Source: Chicago’s Northwestern University News Center; www.northwestern.edu
In what has been termed the “first study in which women are actually asked questions,” a staggering 36% of postmenopausal women who are treated for estrogen-sensitive breast cancer quit using drugs that help prevent the disease from recurring. Universally the reason is because of side effects of the medication, which are more severe and widespread than previously known. Researchers noted that women do not tell their doctors about all of the side effects they experience or their degree.
“Clinicians consistently underestimate the side effects associated with treatment,” said lead investigator Lynne Wagner, Associate Professor at Northwestern University Feinberg School of Medicine and a clinical psychologist at Robert H. Lurie Comprehensive Cancer Center of Northwestern University. “They give patients a drug they hope will help them, so they have a motivation to underrate the negative effects. Patients don’t want to be complainers and don’t want their doctor to discontinue treatment. So no one knew how bad it really was for patients.”
Among reported side effects, the most common one causing cessation of treatment was joint pain. Other side effects women reported as compromising their quality of life were hot flashes, decreased libido, weight gain, feeling bloated, breast sensitivity, mood swings, irritability and nausea. 2/3 of all breast cancers are stimulated by estrogen and the drugs given to women halt the production of estrogen in the body. This causes symptoms commonly associated with menopause.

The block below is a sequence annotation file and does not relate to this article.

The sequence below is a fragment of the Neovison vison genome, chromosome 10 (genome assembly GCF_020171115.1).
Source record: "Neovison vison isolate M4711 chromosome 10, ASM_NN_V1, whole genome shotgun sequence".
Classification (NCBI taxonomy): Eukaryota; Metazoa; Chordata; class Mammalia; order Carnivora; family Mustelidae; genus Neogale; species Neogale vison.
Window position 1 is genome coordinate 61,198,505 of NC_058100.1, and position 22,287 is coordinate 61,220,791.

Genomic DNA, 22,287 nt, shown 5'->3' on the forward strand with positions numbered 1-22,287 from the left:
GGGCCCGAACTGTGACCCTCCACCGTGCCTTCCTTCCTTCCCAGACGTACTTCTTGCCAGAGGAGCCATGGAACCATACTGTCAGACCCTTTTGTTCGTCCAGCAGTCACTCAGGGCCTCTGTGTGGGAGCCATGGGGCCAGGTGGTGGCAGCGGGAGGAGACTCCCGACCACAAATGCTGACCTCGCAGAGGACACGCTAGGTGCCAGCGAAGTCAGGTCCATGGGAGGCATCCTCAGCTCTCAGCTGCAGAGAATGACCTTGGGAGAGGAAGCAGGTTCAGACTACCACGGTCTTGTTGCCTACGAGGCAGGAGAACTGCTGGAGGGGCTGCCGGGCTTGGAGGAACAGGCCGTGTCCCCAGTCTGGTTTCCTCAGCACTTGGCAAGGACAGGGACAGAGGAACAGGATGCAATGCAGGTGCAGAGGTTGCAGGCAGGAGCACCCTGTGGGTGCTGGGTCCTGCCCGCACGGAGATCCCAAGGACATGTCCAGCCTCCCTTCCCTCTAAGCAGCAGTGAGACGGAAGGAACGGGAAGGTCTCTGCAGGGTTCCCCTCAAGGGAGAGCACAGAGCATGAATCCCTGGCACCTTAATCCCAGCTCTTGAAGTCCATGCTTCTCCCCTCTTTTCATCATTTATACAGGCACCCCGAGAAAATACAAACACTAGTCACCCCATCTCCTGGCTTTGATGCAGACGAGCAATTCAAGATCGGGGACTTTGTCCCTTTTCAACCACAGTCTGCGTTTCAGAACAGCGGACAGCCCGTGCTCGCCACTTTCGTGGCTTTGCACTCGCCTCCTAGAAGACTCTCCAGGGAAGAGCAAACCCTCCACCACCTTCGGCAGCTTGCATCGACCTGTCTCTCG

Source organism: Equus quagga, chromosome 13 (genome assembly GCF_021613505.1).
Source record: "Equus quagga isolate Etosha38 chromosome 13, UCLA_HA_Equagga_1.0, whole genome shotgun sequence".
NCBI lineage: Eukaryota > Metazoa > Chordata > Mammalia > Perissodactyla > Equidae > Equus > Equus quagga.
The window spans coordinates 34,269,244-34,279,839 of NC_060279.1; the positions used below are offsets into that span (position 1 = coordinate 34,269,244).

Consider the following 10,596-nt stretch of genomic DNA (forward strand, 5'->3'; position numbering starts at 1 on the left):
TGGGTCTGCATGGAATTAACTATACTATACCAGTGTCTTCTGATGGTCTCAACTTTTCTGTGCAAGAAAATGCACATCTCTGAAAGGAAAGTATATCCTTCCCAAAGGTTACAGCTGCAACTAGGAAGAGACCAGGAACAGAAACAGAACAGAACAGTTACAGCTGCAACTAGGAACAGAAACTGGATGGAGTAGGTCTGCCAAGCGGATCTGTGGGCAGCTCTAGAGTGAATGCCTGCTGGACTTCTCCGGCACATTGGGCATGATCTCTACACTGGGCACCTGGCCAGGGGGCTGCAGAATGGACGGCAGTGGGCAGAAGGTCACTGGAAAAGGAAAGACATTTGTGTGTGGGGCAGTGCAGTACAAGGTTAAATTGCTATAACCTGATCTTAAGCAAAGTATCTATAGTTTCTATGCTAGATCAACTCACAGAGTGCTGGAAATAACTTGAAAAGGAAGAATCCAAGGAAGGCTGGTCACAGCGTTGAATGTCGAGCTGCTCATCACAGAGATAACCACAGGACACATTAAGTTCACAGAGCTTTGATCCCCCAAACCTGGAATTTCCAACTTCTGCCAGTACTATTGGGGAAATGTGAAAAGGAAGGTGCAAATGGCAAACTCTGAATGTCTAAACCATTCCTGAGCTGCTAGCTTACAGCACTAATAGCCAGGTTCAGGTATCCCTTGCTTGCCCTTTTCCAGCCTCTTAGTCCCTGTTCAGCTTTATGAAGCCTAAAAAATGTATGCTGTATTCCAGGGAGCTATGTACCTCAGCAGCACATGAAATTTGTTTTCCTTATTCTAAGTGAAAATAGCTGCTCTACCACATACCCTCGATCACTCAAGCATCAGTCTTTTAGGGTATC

The women at highest risk for quitting the medications before the recommended five years are those who still are experiencing residual side effects from recent chemotherapy or radiation therapy when they start the aromatase therapy. “The more miserable they were before they started, the more likely they were to quit,” according to Wagner.
The Northwestern study surveyed 686 women with a detailed questionnaire about their symptoms before treatment and at 3, 6, 12 and 24 months after starting treatment. The researchers found after three months of treatment that 33-35% of women had severe joint pain, 28-29% percent had hot flashes, 24% had decreased libido, 15-24% experienced fatigue, 16-17% reported night sweats and 14-17 % felt anxiety. 36% of women ended treatment before an average of 4.1 years. After two years, 10% had quit; the remainder quit between 25 months and the 4.1 years. When one considers that the risk of recurrence of breast cancer in this group of women is high, it is concerning that they would voluntarily stop their medical therapy because of side effects. Perhaps more research into better drugs with less side effects is needed. The research was funded by the National Cancer Institute.
Posted by: Gayle R. Lewis, Esquire